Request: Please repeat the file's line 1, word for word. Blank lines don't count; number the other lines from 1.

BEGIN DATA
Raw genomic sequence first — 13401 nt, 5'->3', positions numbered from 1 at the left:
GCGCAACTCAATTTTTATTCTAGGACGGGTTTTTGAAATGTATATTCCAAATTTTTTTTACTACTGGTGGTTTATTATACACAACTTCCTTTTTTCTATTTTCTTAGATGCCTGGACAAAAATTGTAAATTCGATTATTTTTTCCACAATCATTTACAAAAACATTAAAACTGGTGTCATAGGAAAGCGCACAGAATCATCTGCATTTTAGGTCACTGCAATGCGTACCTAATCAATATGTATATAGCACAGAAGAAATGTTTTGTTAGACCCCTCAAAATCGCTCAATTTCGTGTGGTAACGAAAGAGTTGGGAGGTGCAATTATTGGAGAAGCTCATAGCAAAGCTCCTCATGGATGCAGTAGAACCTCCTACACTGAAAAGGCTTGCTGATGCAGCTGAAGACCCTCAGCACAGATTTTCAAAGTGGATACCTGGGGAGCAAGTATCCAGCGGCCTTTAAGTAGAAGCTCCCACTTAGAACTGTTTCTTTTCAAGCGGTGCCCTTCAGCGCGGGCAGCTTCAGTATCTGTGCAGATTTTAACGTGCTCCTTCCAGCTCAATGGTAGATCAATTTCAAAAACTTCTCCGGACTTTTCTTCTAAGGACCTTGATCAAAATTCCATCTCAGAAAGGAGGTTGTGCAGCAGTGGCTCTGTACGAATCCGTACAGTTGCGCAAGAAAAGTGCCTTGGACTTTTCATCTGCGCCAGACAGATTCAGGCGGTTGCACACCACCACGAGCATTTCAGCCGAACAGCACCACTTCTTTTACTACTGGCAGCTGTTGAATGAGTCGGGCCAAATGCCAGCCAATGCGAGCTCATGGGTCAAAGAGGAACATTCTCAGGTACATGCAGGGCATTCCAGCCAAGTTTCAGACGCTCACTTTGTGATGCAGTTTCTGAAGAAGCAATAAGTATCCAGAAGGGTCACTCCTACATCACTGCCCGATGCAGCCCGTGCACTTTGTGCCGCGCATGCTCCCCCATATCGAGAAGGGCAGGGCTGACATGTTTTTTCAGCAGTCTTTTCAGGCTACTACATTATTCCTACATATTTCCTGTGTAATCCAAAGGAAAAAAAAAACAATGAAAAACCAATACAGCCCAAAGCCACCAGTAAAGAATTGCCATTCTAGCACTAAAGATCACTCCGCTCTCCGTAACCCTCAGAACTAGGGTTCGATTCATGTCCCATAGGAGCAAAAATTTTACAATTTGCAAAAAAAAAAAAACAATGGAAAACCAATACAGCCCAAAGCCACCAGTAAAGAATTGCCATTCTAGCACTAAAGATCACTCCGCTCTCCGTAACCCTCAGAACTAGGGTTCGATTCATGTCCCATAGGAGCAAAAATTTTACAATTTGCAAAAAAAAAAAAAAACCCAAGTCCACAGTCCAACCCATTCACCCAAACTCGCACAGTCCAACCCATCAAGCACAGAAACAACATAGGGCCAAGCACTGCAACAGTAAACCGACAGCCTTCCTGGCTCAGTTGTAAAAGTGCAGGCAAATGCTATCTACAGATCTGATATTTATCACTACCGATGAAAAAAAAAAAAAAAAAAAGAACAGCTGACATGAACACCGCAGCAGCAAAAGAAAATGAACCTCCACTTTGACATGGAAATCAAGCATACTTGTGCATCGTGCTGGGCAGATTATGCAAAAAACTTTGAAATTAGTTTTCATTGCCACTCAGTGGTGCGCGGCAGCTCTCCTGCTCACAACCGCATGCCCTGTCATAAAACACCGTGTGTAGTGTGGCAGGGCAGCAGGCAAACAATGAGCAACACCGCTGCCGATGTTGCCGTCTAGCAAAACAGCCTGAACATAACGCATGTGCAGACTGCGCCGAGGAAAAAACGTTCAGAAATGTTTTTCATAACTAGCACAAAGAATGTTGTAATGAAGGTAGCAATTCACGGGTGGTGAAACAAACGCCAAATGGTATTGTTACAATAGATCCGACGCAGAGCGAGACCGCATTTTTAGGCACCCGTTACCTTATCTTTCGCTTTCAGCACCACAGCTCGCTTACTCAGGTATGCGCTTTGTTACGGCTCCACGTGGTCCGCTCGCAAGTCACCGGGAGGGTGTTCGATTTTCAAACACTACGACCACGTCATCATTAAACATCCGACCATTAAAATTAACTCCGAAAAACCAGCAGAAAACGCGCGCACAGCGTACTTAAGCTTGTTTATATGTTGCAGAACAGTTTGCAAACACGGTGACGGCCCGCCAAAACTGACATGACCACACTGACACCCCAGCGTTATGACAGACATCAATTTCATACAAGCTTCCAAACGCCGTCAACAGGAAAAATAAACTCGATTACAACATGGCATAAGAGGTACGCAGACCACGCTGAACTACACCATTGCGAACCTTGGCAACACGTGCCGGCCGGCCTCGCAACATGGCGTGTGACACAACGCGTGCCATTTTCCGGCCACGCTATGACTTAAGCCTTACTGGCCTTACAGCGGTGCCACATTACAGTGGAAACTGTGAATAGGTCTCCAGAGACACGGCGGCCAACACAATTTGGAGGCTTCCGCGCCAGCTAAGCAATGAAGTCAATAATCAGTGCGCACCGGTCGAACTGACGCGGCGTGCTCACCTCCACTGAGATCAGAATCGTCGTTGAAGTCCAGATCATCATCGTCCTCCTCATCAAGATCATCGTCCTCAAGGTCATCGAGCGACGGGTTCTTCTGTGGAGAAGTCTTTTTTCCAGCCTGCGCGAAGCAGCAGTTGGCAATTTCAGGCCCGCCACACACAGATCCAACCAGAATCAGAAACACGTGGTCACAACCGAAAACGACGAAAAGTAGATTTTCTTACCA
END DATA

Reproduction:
Raw genomic sequence first — 13401 nt, 5'->3', positions numbered from 1 at the left: